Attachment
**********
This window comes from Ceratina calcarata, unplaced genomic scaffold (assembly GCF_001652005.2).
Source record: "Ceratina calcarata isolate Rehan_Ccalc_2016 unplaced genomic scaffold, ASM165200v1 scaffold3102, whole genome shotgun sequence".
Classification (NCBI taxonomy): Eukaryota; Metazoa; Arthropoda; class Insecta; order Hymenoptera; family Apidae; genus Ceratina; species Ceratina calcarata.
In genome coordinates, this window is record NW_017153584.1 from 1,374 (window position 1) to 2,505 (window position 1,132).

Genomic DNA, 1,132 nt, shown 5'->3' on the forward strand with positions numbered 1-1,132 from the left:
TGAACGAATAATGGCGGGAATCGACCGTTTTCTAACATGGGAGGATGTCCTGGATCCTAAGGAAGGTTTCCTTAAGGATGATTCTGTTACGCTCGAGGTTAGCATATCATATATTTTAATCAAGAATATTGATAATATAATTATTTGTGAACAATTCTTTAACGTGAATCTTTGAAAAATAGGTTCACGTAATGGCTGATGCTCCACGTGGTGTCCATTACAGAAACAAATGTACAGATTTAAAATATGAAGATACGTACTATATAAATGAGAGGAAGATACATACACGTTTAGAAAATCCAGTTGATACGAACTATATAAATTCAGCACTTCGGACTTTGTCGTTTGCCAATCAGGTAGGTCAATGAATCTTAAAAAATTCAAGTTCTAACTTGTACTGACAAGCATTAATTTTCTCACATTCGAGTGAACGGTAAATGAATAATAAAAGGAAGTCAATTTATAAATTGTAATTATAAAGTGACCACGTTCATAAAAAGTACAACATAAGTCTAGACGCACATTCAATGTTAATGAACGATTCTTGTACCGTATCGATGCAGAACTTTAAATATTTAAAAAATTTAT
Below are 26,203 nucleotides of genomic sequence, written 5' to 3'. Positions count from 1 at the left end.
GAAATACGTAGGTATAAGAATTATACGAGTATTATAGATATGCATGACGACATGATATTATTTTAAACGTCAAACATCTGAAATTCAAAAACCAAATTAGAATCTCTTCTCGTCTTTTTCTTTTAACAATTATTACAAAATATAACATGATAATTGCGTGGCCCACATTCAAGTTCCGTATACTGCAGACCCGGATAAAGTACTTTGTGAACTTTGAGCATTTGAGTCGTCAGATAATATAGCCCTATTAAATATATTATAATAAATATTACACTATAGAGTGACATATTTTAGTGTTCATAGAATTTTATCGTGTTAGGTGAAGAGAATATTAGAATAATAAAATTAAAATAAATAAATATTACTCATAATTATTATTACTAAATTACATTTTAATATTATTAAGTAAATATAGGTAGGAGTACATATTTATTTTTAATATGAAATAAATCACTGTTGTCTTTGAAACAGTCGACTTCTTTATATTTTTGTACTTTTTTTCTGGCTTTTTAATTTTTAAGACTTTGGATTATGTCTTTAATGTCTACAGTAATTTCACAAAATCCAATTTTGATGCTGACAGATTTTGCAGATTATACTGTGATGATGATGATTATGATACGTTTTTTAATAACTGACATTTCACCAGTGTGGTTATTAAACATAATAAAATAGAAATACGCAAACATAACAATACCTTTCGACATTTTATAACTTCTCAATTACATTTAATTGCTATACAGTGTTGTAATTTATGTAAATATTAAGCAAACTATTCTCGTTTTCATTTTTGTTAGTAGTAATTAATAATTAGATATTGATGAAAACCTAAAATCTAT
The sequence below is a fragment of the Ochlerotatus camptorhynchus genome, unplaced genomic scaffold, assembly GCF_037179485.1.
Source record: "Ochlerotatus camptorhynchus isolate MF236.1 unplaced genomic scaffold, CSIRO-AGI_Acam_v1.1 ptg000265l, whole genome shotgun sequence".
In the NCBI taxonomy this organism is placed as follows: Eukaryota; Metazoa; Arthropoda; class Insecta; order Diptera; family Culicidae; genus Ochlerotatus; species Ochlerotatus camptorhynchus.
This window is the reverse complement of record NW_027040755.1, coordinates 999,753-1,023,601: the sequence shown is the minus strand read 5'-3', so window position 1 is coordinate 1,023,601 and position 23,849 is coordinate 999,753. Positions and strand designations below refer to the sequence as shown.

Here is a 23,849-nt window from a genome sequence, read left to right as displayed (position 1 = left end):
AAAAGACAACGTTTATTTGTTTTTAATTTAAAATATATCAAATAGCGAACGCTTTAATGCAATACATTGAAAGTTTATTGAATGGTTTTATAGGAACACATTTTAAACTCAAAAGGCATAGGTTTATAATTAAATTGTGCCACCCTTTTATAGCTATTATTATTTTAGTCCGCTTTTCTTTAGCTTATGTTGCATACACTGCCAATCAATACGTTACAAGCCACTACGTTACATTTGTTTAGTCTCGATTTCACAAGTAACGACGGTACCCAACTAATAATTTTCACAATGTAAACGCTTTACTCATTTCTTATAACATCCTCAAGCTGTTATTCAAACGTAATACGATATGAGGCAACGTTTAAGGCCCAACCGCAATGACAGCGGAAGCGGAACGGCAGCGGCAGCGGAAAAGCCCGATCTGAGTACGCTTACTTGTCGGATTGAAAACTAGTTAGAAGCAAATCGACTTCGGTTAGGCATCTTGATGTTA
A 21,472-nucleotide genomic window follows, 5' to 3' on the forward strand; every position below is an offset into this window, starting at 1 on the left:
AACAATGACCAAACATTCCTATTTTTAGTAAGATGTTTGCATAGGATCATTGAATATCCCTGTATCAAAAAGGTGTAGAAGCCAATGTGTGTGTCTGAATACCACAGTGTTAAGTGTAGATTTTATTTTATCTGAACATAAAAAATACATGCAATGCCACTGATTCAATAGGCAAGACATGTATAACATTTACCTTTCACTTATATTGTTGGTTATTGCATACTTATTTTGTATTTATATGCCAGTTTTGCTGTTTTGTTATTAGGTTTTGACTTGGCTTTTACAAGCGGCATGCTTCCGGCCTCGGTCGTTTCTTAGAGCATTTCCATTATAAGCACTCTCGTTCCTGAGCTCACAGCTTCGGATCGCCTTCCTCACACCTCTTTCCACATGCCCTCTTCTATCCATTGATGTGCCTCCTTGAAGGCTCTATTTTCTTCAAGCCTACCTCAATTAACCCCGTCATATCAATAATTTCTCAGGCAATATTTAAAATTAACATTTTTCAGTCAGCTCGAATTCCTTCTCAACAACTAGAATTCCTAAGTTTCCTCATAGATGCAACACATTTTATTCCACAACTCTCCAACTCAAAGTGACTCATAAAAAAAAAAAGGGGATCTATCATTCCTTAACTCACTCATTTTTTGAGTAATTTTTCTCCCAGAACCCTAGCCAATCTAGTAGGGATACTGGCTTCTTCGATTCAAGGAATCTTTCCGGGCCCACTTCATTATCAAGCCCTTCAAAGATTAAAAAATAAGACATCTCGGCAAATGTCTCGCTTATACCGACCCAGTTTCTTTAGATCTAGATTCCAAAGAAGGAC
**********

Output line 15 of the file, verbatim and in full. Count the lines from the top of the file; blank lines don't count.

A 21,472-nucleotide genomic window follows, 5' to 3' on the forward strand; every position below is an offset into this window, starting at 1 on the left: